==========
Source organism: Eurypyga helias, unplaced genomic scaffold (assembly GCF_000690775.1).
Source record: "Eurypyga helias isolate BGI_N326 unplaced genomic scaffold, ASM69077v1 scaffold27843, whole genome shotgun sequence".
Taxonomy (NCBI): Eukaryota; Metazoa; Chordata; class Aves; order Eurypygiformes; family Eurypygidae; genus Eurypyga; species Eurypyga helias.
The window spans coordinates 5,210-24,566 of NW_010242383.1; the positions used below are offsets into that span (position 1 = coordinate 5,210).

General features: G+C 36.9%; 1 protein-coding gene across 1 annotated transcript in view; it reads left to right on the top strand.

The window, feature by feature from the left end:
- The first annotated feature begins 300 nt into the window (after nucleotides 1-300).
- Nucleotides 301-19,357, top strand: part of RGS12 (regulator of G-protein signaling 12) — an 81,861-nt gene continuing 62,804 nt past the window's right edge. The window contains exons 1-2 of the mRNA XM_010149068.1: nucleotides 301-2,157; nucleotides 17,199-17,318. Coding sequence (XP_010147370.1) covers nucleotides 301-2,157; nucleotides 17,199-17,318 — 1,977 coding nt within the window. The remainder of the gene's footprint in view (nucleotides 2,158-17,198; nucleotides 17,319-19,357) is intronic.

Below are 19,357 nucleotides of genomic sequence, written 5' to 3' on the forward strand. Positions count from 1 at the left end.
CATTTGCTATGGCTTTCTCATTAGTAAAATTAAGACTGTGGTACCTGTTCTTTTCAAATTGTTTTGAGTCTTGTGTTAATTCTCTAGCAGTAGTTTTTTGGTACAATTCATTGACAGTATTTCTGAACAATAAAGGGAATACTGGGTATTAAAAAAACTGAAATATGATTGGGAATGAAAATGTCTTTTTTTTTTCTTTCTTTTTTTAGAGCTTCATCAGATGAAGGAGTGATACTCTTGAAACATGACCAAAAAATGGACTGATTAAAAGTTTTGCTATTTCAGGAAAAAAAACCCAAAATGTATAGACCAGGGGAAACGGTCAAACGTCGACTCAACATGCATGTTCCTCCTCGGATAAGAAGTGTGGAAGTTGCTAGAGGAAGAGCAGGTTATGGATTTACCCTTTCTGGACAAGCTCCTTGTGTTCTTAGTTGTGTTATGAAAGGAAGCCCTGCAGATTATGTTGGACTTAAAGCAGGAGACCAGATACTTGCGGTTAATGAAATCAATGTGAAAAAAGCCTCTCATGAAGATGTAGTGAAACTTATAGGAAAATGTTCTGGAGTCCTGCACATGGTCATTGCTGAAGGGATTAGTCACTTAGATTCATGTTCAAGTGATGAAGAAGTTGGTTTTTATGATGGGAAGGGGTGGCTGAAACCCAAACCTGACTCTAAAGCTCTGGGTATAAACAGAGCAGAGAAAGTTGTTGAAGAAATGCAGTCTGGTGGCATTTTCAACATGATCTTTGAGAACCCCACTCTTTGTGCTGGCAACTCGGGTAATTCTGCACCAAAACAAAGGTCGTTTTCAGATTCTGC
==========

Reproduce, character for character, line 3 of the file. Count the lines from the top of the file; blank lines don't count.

Taxonomy (NCBI): Eukaryota; Metazoa; Chordata; class Aves; order Eurypygiformes; family Eurypygidae; genus Eurypyga; species Eurypyga helias.